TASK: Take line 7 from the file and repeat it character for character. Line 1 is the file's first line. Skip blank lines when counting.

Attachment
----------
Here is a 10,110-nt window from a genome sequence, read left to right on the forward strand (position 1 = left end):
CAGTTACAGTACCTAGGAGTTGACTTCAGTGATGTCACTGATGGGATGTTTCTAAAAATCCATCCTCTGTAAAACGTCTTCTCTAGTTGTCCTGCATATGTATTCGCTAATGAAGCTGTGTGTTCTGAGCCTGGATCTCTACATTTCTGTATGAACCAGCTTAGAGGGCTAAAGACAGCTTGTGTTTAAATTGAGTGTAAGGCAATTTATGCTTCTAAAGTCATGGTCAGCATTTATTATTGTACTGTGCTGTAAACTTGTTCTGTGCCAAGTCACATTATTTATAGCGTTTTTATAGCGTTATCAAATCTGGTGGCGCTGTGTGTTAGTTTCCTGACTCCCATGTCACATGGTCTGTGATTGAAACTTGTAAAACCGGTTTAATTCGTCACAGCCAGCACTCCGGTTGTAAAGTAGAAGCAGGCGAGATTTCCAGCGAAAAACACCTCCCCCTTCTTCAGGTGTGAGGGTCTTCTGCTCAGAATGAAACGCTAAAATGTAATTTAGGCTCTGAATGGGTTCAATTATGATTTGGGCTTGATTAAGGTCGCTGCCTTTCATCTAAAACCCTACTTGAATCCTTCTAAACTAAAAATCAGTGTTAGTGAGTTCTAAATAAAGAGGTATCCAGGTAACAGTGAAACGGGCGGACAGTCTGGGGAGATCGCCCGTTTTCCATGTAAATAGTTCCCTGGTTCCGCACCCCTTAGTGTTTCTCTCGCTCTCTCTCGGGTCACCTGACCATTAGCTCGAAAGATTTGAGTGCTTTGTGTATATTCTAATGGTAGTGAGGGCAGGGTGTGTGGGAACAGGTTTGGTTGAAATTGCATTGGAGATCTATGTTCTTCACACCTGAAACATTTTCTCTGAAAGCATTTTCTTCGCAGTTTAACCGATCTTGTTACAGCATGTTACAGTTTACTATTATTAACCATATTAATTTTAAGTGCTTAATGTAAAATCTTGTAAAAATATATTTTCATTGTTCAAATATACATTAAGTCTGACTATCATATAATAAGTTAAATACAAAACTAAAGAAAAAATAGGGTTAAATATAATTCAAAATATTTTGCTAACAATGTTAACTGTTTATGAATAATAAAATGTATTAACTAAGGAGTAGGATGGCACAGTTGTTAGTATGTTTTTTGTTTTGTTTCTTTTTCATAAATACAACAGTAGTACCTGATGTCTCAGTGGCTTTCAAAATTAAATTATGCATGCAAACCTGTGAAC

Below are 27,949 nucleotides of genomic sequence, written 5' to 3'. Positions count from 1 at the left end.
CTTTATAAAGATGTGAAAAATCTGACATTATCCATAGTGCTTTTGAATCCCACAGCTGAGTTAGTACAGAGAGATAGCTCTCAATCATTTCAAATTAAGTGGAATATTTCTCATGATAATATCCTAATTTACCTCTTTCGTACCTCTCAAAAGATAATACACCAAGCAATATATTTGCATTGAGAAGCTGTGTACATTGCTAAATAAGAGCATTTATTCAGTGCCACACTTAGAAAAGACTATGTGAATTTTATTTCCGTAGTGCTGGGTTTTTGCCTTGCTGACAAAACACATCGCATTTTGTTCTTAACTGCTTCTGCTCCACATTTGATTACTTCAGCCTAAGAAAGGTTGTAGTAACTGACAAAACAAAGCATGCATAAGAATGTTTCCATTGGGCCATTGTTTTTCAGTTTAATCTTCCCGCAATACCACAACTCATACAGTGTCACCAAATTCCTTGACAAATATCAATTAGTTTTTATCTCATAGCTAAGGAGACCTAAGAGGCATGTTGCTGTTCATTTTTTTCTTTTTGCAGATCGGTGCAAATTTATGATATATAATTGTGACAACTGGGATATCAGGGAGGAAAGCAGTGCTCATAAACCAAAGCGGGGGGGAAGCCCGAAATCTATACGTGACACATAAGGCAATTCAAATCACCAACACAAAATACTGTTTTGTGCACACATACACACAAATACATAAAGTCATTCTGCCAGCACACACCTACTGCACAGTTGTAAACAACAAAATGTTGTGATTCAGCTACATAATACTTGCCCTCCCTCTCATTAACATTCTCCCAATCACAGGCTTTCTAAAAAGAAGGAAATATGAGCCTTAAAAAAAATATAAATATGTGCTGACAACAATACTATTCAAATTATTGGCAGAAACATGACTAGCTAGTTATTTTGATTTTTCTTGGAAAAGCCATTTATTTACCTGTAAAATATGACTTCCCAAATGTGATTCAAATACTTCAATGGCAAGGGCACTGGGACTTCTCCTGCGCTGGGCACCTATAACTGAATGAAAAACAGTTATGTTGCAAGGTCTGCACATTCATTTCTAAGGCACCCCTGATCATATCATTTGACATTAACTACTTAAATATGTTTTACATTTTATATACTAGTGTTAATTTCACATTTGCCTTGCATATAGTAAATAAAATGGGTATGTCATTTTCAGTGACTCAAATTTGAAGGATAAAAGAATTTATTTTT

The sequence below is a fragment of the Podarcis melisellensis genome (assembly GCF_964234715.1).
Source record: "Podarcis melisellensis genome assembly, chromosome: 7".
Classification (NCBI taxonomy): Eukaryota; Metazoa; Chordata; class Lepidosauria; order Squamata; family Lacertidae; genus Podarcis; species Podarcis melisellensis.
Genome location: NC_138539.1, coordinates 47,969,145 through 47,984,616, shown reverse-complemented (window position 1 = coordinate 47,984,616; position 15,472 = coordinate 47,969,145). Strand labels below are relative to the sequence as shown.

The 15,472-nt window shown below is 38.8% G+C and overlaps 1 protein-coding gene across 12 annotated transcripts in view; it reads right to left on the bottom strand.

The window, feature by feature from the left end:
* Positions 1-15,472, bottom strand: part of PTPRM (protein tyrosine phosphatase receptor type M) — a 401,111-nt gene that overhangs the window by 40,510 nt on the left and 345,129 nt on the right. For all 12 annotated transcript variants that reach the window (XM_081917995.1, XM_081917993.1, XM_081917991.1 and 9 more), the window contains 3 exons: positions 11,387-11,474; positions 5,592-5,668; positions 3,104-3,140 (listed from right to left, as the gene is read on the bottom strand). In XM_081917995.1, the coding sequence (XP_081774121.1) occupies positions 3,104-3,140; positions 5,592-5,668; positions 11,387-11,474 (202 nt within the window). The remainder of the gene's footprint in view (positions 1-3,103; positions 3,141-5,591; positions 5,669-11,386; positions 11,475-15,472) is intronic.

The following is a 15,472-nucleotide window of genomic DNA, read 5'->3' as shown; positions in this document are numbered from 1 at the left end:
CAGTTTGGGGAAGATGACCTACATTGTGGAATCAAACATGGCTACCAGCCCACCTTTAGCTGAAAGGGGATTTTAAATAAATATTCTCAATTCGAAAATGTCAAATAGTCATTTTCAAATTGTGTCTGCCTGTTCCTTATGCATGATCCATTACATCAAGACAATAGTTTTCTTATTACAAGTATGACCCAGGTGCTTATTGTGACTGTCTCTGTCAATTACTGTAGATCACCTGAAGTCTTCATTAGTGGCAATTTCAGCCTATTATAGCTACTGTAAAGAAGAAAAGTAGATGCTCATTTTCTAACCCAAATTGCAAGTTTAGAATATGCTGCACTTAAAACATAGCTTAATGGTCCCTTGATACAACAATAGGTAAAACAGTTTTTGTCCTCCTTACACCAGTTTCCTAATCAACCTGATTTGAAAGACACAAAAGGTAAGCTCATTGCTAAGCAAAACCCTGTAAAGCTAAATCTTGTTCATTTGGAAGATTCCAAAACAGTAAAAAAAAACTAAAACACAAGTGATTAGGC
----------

Classification (NCBI taxonomy): Eukaryota; Metazoa; Chordata; class Lepidosauria; order Squamata; family Lacertidae; genus Podarcis; species Podarcis melisellensis.